It runs penchant gemfile remote then runs bundle exec rake. Make sure your default Rake task for the project runs your tests and performs any other magic necessary before each commit. Your re-environmented Gemfile and Gemfile.lock will be added to your commit if they've changed.

Ensuring git hooks get installed

I find that when I pull down new projects I never remember to install the git hooks, which involves an awkward running of bundle exec rake after I've already committed code. Since we have computers now, and they can be told to do things, you can add ensure_git_hooks! anywhere in your Gemfile.penchant to make sure the git hooks are symlinked to the ones in the script/hooks directory with every processing of Gemfile.penchant.

Performing pre-bundle exec rake tasks.

Example: I use a style of Cucumber testing where I co-opt the @wip tag and then tell Guard to only run scenarios with @wip tags. I don't want @wip tasks to be committed to the repo, since committing a half-completed scenario seems silly. So I use bundle exec rake preflight_check to check all feature files for @wip tasks, and to fail if I hit one. Yes, Cucumber already does this, but in order to get to bundle exec rake, I need to go through two Gemfile creations, one for remote --deployment and one for remote to make sure my tests work on remote gems only.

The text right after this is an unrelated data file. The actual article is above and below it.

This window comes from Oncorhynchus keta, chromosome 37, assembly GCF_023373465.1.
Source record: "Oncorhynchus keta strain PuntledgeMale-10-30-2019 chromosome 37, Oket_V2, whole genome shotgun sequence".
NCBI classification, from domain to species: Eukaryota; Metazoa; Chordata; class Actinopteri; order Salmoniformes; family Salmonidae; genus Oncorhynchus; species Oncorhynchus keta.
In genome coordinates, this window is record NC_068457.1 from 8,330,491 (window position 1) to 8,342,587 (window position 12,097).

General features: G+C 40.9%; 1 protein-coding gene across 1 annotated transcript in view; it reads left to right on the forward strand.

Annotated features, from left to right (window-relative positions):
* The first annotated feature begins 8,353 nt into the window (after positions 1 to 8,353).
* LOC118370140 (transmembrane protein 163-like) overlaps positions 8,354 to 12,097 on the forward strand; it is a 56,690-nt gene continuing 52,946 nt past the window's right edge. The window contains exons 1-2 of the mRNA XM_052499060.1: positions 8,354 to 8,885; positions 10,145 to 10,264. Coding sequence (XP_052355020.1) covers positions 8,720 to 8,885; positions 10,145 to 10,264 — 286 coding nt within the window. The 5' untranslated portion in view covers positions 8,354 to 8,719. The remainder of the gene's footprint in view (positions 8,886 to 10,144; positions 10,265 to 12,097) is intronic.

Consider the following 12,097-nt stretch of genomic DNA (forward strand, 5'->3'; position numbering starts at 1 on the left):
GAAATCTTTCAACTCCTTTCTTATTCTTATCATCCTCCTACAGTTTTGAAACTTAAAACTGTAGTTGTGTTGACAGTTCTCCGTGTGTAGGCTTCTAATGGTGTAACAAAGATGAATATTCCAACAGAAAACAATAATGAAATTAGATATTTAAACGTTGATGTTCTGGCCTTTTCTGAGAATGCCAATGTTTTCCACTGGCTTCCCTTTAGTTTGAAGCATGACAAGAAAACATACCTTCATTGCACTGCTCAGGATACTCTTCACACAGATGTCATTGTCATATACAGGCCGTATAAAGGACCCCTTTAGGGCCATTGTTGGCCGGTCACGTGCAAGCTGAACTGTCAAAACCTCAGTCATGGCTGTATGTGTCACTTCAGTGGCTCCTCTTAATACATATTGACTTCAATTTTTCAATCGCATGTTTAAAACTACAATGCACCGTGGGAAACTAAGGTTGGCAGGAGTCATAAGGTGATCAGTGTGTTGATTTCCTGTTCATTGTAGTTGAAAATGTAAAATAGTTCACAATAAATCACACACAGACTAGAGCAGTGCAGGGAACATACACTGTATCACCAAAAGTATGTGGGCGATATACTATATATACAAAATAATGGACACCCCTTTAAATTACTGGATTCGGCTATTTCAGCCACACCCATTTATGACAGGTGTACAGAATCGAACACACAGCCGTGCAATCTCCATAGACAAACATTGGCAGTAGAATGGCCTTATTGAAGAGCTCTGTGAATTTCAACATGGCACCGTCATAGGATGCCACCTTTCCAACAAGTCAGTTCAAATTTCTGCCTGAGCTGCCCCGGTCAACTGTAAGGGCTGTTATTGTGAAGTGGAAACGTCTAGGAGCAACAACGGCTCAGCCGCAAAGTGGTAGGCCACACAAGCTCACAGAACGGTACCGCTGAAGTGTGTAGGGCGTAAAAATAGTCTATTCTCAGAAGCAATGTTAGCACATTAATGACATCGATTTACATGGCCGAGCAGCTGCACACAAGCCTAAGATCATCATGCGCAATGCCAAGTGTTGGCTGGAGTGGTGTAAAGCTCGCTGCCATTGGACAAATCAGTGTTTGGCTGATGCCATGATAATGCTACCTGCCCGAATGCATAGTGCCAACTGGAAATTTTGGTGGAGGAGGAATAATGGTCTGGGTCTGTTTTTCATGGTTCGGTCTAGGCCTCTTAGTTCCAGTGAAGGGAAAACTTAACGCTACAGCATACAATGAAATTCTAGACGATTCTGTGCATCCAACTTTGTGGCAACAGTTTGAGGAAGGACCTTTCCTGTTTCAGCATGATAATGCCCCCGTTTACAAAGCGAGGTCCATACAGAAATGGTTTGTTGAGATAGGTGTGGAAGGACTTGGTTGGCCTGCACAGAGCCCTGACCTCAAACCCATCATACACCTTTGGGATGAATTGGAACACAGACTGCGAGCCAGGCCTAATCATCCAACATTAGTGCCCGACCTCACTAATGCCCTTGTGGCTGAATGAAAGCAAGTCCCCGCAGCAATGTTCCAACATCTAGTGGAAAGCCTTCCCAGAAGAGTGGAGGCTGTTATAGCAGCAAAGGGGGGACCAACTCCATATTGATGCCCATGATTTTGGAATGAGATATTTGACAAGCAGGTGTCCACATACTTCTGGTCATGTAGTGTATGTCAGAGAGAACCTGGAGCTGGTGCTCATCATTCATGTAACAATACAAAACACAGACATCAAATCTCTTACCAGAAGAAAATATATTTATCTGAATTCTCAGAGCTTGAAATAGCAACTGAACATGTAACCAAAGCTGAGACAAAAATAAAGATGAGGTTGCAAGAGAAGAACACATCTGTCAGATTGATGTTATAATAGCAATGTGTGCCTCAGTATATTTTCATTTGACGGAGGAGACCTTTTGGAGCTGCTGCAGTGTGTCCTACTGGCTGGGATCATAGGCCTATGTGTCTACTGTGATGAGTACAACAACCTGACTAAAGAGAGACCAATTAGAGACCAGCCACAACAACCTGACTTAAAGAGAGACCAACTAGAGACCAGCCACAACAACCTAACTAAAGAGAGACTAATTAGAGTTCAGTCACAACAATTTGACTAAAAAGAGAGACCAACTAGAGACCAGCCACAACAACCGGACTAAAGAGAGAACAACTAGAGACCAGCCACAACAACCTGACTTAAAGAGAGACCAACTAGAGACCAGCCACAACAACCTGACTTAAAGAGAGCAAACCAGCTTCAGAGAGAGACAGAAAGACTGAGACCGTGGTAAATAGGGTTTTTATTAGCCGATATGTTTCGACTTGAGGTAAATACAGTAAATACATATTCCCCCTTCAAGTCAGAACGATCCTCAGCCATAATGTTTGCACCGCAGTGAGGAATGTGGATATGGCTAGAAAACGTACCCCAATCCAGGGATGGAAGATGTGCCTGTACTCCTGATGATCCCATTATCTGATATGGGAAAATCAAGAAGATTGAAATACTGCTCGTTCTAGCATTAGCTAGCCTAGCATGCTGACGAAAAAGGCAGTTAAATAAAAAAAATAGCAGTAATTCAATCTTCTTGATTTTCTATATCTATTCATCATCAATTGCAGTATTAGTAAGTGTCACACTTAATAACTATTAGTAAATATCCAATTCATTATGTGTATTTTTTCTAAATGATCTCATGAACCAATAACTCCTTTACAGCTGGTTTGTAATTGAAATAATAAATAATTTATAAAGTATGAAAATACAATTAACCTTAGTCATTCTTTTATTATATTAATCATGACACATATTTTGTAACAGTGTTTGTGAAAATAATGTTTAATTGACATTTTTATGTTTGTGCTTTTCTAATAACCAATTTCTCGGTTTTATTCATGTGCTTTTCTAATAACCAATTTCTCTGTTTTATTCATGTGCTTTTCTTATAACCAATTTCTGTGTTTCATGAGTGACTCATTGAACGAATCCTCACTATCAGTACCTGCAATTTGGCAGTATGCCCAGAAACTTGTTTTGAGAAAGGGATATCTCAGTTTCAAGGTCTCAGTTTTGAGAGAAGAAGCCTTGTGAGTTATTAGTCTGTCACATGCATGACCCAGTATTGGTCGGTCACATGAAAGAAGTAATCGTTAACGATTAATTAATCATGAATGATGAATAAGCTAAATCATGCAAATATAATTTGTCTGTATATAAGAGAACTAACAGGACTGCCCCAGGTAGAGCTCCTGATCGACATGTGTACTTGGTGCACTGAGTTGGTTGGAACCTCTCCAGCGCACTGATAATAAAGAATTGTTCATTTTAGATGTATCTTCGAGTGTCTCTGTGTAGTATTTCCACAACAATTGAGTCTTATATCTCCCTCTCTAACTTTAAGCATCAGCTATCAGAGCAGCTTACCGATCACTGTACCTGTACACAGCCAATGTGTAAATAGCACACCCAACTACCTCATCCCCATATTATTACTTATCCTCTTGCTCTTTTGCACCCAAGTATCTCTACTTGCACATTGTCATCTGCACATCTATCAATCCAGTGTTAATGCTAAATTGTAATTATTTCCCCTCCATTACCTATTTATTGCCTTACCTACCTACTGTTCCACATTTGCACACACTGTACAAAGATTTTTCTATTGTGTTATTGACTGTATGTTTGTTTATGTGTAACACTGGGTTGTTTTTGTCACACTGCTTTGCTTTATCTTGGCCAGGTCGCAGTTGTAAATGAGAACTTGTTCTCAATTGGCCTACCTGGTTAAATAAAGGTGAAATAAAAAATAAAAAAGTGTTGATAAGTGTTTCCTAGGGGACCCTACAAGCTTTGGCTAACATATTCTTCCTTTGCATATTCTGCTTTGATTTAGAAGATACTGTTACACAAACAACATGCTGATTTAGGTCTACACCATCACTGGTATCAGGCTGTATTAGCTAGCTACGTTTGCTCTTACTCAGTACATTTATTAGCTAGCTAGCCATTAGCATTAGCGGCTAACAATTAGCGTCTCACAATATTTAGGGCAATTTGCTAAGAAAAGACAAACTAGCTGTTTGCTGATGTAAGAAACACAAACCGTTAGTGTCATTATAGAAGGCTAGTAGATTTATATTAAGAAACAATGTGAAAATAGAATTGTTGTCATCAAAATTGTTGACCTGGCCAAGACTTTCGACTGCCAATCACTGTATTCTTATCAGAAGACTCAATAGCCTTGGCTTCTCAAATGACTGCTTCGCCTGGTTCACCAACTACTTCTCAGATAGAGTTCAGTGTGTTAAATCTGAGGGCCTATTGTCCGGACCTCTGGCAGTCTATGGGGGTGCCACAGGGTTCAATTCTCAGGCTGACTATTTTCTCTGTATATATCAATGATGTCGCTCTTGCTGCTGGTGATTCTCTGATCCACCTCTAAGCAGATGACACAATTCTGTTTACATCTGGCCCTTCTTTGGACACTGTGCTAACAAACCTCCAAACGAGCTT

If bundle exec rake -T preflight_check returns a task, that task will be run before all the Gemfile switcheroo. Don't use it as a place to run your tests!

Skipping all that Rake falderal?

Do it Travis CI style: stick [ci skip] in your commit message. That's why the meat of the git hooks resides in commit-msg and not pre-commit: you need the commit message before you can determine if the tests should be run based on the commit message. Weird, I know.


  • No RVM? gem install penchant
  • RVM? rvm gemset use global && gem install penchant && rvm gemset use default
  • cd to your project directory

And then one of the following:

  • penchant install for a new project (--dir=WHEREVER will install the scripts to a directory other than $PWD/scripts)
  • penchant update to update the installation (--dir=WHEVEVER works here, too)
  • penchant convert for an existing project (--dir=WHEVEVER works here, too)